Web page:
Actions of the UW System Board of Regents are under close scrutiny following recent massive changes in the system’s financial policy. With cuts in funding to UW, the Board of Regents is forced to prove its worth to both the government and students.
The regents recently imposed a hiring and admissions freeze for all UW schools and approved $300,000 in salary raises last fall, both of which some lawmakers use as evidence to question how well the regents are serving students.
Some lawmakers, such as Committee on Colleges and Universities Chair Rep. Rob Kreibich, R-Eau Claire, say a gap exists between regents and average Wisconsin residents.
“There seems to be a disconnect between what they think is affordable and what my constituents think is affordable,” Kreibich told the Milwaukee Journal Sentinel. “In less than two years, a lot of legislators have lost confidence in their judgment to manage the flexibility we’ve given them.”
Critics allege the board is too white, too male and too rich to represent UW students.
“Their academic situation is much different than the average Wisconsinite,” Matt Fargen, president of the United Council of UW Students said.
The student voice on the Board of Regents said regardless of its political or racial composition, he has always seen the regents to be receptive to student input and classified them as very representative.
“That’s the worst statement anyone could make to the regents,” Student Regent and UW-Whitewater student Tommie Jones said. “My colleagues go to campuses and listen to what students want all the time.”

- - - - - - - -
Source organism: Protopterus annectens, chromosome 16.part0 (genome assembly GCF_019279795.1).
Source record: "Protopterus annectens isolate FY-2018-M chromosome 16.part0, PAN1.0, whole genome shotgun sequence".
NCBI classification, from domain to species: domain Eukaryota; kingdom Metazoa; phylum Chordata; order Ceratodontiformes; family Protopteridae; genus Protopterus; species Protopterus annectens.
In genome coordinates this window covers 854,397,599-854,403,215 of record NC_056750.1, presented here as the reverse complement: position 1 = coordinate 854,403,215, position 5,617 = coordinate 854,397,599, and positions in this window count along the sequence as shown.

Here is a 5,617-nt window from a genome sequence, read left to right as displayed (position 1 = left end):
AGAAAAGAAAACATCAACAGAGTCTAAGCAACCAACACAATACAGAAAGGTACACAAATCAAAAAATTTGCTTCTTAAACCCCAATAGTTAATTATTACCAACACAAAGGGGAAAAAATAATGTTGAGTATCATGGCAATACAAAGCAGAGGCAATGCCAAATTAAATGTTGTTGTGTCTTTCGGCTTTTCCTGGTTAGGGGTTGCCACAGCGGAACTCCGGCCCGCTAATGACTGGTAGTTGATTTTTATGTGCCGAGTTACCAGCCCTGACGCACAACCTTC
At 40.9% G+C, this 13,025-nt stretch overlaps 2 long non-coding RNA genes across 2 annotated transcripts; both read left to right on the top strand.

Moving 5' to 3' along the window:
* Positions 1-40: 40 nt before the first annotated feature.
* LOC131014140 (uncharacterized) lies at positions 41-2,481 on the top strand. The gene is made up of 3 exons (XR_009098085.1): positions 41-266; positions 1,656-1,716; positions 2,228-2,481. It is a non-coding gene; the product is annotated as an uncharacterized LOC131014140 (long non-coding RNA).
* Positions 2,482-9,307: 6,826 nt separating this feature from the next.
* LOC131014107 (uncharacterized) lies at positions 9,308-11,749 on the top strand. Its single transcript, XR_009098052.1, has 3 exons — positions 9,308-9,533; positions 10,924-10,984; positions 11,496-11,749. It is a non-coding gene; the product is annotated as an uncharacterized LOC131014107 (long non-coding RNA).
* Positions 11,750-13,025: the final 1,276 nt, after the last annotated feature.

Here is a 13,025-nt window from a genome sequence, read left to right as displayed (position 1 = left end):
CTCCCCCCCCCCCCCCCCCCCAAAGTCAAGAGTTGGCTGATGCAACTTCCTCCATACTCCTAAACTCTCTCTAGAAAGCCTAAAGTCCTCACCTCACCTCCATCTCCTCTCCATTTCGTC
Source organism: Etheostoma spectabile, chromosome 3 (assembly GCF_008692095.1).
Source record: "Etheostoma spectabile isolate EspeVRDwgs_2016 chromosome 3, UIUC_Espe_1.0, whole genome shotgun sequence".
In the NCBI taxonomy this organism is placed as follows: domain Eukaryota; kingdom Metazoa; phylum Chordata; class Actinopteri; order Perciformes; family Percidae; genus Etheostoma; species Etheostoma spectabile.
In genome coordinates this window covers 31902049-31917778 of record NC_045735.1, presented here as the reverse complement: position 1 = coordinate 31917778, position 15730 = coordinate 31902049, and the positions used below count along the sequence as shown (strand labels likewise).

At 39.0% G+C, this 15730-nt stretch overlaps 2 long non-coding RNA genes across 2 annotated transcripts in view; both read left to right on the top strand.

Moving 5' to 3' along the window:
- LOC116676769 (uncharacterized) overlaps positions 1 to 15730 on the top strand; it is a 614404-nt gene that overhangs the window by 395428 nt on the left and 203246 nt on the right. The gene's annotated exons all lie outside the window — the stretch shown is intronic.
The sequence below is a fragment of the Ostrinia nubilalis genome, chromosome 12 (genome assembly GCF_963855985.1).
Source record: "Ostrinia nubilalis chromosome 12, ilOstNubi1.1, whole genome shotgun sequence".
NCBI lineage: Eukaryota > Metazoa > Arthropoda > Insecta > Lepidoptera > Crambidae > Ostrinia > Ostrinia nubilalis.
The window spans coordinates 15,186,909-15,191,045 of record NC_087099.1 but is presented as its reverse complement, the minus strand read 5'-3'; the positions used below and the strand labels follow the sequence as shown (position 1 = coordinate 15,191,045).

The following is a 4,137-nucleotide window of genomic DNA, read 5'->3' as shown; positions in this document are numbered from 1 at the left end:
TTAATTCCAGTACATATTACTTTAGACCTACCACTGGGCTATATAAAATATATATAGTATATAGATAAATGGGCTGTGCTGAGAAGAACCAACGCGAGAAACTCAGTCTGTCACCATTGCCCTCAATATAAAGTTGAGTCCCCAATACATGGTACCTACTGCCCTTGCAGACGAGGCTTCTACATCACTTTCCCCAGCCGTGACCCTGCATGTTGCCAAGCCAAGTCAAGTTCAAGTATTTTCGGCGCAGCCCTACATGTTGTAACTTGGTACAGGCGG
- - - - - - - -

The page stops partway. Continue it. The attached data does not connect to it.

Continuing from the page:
Fourteen of the 17 Regents are white and 13 are males, with an average age of 57.
The executive salary raises last fall have added fuel to the argument of the legislators, who suggest it is time regents are elected instead of appointed by the governor.
“The board should be democratically elected,” Fargen said. “They should be responsible for the people they serve. Right now they are out of touch.”
This possibility may soon come to pass.
Gov. Scott McCallum told the Journal Sentinel he was “giving thought to” proposing election for the regents.
“I’m shocked that McCallum said that, but he’s seen the decisions people make when they’re not accountable,” Fargen said.
Campaign contributions made by regents have also come under fire by some critics of gubernatorial appointments. Wisconsin Democracy Campaign figures show 12 current regents or their spouses made a total of $63,171 in campaign contributions to Gov. Tommy Thompson since 1993.
Former Student Regent Joe Alexander disagrees with the idea.
“I think the idea of an elected Board of Regents is really bad,” Alexander said. “I don’t think you want the regents to be slaves to whatever the issue of the day may be.”
Other regents concur, saying the idea would tie university decisions with political meddling.
“I don’t think we need to be elected,” Jones said. “I think we know the board of regents works hard for students. We believe in higher education. That’s why we’re here; that’s what we’re doing.”